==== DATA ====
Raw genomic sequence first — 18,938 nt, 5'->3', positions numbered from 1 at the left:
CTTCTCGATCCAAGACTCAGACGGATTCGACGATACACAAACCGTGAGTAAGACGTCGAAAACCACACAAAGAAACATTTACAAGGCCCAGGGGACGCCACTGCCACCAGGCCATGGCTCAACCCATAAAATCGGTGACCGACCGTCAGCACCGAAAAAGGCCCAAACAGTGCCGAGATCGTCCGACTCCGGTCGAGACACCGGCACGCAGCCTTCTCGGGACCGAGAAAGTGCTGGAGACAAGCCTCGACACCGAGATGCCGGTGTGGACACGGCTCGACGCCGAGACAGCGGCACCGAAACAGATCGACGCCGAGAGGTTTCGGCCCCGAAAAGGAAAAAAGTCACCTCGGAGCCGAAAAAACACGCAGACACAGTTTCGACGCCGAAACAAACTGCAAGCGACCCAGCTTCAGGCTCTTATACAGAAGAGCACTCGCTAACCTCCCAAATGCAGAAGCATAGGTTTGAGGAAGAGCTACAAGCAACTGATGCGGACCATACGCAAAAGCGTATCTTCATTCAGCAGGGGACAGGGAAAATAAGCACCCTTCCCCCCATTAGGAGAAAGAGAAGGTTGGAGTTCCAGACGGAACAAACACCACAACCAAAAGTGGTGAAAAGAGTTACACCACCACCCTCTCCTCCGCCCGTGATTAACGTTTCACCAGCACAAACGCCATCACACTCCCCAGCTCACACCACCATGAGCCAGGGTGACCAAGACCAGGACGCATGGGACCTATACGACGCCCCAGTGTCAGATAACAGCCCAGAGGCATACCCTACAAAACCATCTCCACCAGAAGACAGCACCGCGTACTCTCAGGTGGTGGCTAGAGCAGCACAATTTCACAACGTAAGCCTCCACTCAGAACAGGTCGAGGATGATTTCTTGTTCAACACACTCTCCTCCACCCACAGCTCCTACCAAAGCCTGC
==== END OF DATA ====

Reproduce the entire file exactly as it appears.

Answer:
Raw genomic sequence first — 18,938 nt, 5'->3', positions numbered from 1 at the left:
CTTCTCGATCCAAGACTCAGACGGATTCGACGATACACAAACCGTGAGTAAGACGTCGAAAACCACACAAAGAAACATTTACAAGGCCCAGGGGACGCCACTGCCACCAGGCCATGGCTCAACCCATAAAATCGGTGACCGACCGTCAGCACCGAAAAAGGCCCAAACAGTGCCGAGATCGTCCGACTCCGGTCGAGACACCGGCACGCAGCCTTCTCGGGACCGAGAAAGTGCTGGAGACAAGCCTCGACACCGAGATGCCGGTGTGGACACGGCTCGACGCCGAGACAGCGGCACCGAAACAGATCGACGCCGAGAGGTTTCGGCCCCGAAAAGGAAAAAAGTCACCTCGGAGCCGAAAAAACACGCAGACACAGTTTCGACGCCGAAACAAACTGCAAGCGACCCAGCTTCAGGCTCTTATACAGAAGAGCACTCGCTAACCTCCCAAATGCAGAAGCATAGGTTTGAGGAAGAGCTACAAGCAACTGATGCGGACCATACGCAAAAGCGTATCTTCATTCAGCAGGGGACAGGGAAAATAAGCACCCTTCCCCCCATTAGGAGAAAGAGAAGGTTGGAGTTCCAGACGGAACAAACACCACAACCAAAAGTGGTGAAAAGAGTTACACCACCACCCTCTCCTCCGCCCGTGATTAACGTTTCACCAGCACAAACGCCATCACACTCCCCAGCTCACACCACCATGAGCCAGGGTGACCAAGACCAGGACGCATGGGACCTATACGACGCCCCAGTGTCAGATAACAGCCCAGAGGCATACCCTACAAAACCATCTCCACCAGAAGACAGCACCGCGTACTCTCAGGTGGTGGCTAGAGCAGCACAATTTCACAACGTAAGCCTCCACTCAGAACAGGTCGAGGATGATTTCTTGTTCAACACACTCTCCTCCACCCACAGCTCCTACCAAAGCCTGC